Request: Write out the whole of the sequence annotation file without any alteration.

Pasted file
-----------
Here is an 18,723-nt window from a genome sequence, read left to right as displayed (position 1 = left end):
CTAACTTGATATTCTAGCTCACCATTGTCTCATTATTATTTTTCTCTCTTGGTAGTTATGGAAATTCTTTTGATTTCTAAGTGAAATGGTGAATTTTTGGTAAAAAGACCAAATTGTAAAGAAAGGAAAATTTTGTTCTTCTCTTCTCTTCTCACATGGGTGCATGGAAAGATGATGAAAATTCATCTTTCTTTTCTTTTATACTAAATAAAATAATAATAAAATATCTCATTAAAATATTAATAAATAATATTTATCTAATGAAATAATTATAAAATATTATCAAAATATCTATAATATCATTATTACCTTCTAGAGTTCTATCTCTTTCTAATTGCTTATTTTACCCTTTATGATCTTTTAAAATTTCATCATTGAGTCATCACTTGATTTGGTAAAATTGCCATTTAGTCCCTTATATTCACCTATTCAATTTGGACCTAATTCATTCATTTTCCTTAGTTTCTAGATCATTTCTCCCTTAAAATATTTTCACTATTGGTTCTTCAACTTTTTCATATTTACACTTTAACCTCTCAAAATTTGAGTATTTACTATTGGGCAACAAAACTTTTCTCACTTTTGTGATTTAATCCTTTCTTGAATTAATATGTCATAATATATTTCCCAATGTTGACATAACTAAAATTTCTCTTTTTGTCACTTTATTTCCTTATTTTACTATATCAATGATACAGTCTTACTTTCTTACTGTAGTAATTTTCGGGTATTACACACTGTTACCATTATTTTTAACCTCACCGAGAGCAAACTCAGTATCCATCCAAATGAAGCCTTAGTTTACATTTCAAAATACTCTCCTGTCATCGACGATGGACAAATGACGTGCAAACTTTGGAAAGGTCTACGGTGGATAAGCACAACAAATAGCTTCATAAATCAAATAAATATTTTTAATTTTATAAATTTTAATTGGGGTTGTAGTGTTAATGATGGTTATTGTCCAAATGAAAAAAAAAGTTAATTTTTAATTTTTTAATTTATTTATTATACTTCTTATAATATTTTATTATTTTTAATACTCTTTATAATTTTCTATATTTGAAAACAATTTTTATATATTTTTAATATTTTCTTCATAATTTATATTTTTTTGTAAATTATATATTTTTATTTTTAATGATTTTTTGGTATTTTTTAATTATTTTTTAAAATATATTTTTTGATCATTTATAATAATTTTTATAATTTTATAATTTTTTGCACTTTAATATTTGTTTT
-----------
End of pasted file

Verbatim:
Here is an 18,723-nt window from a genome sequence, read left to right as displayed (position 1 = left end):
CTAACTTGATATTCTAGCTCACCATTGTCTCATTATTATTTTTCTCTCTTGGTAGTTATGGAAATTCTTTTGATTTCTAAGTGAAATGGTGAATTTTTGGTAAAAAGACCAAATTGTAAAGAAAGGAAAATTTTGTTCTTCTCTTCTCTTCTCACATGGGTGCATGGAAAGATGATGAAAATTCATCTTTCTTTTCTTTTATACTAAATAAAATAATAATAAAATATCTCATTAAAATATTAATAAATAATATTTATCTAATGAAATAATTATAAAATATTATCAAAATATCTATAATATCATTATTACCTTCTAGAGTTCTATCTCTTTCTAATTGCTTATTTTACCCTTTATGATCTTTTAAAATTTCATCATTGAGTCATCACTTGATTTGGTAAAATTGCCATTTAGTCCCTTATATTCACCTATTCAATTTGGACCTAATTCATTCATTTTCCTTAGTTTCTAGATCATTTCTCCCTTAAAATATTTTCACTATTGGTTCTTCAACTTTTTCATATTTACACTTTAACCTCTCAAAATTTGAGTATTTACTATTGGGCAACAAAACTTTTCTCACTTTTGTGATTTAATCCTTTCTTGAATTAATATGTCATAATATATTTCCCAATGTTGACATAACTAAAATTTCTCTTTTTGTCACTTTATTTCCTTATTTTACTATATCAATGATACAGTCTTACTTTCTTACTGTAGTAATTTTCGGGTATTACACACTGTTACCATTATTTTTAACCTCACCGAGAGCAAACTCAGTATCCATCCAAATGAAGCCTTAGTTTACATTTCAAAATACTCTCCTGTCATCGACGATGGACAAATGACGTGCAAACTTTGGAAAGGTCTACGGTGGATAAGCACAACAAATAGCTTCATAAATCAAATAAATATTTTTAATTTTATAAATTTTAATTGGGGTTGTAGTGTTAATGATGGTTATTGTCCAAATGAAAAAAAAAGTTAATTTTTAATTTTTTAATTTATTTATTATACTTCTTATAATATTTTATTATTTTTAATACTCTTTATAATTTTCTATATTTGAAAACAATTTTTATATATTTTTAATATTTTCTTCATAATTTATATTTTTTTGTAAATTATATATTTTTATTTTTAATGATTTTTTGGTATTTTTTAATTATTTTTTAAAATATATTTTTTGATCATTTATAATAATTTTTATAATTTTATAATTTTTTGCACTTTAATATTTGTTTT